Performance of eco-concrete made from waste-derived eco-cement

Zaid Ghouleh, Yixin Shao, Shipeng Zhang

Research output: Journal article publicationJournal articleAcademic researchpeer-review

10 Citations (Scopus)


In this study, an eco-cement was synthesized primarily from municipal solid waste incineration (MSWI) residues and appraised as a stand-alone binder in concrete. In addition to thorough laboratory testing, appraisal was extended to a pilot trial involving full-scale masonry unit production. The raw feed of the contrived eco-cement was supplemented by fractional additions of calcium hydroxide (6 wt %) and sintered at a clinkering temperature of 1100 °C. The resulting clinker (eco-cement) demonstrated latent hydraulicity when reacted with water and strong carbonation reactivity when reacted with carbon dioxide. Carbonation curing was found to both increase and accelerate strength-yield – achieving almost 1.5 times the ultimate 90-day hydraulic strength in just one day – without compromising additional latent strength gains from subsequent hydration. The binder performance was benched against control specimens prepared from ordinary Portland cement (OPC). The study’s final “eco-concrete” was activated by carbonation for early strength and further hydrated for latent strength. Eco-concrete demonstrated improved durability over conventional concrete according to surface resistivity, freeze-thaw, and drying-shrinkage evaluations. Moreover, leaching results for commonly regulated heavy metals and chlorine confirmed the environmental stability of eco-concrete according to the adopted standard testing protocol. Finally, the field pilot demonstrably validated eco-concrete’s suitability as a commercial product, where manufactured full-size concrete masonry units (CMUs) met all physical and performance requirements of CSA-A165 and ASTM-C90 standards. The synthesis of eco-cement, and its use as a carbon-sequestering alternative binder in eco-concrete, holds reasonable merit for consideration as an adaptable cleaner production to improve current-day MSW incineration practice.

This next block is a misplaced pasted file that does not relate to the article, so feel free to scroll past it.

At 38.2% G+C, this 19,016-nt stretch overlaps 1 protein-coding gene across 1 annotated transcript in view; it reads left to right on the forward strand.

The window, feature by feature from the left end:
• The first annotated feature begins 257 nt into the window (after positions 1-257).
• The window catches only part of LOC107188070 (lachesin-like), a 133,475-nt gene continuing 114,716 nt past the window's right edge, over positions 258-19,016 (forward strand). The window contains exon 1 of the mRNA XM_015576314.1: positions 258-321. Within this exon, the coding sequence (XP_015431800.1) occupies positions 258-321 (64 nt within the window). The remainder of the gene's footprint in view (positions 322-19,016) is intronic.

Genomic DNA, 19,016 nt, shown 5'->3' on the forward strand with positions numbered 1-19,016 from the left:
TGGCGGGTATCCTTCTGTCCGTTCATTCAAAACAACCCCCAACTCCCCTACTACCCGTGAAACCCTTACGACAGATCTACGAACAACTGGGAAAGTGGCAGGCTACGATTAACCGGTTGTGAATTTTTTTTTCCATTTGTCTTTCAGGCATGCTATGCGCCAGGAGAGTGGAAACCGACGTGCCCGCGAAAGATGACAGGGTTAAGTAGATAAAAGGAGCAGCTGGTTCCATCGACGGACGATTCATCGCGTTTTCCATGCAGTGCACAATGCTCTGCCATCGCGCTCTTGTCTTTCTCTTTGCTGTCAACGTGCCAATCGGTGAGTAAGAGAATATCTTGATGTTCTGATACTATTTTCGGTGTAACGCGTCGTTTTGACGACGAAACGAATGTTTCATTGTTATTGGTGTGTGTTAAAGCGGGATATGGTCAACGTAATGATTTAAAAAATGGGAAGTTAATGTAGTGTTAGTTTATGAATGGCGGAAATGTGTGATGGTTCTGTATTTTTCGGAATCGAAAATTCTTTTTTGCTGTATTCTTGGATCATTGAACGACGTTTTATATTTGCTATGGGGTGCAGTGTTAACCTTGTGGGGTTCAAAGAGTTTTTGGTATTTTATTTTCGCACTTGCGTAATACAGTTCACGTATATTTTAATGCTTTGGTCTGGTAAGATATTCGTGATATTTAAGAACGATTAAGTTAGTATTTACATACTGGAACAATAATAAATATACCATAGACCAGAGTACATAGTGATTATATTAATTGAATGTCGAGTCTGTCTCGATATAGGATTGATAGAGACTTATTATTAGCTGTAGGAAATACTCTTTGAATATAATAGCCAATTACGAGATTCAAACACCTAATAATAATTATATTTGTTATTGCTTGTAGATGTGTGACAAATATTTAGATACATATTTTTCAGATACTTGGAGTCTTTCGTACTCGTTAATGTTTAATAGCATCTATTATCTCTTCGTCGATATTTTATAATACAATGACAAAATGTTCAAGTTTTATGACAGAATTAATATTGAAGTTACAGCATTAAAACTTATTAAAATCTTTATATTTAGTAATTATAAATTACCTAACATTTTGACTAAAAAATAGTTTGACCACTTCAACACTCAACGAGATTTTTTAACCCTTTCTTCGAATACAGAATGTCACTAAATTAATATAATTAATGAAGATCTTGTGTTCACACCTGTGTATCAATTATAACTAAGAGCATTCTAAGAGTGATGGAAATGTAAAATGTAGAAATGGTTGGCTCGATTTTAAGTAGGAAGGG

Original languageEnglish
Article number125758
JournalJournal of Cleaner Production
Publication statusPublished - 20 Mar 2021
Externally publishedYes


  • Carbonation curing
  • Concrete
  • Eco-cement
  • Municipal solid waste incineration (MSWI) residues
  • Pilot-scale

ASJC Scopus subject areas

  • Renewable Energy, Sustainability and the Environment
  • General Environmental Science
  • Strategy and Management
  • Industrial and Manufacturing Engineering


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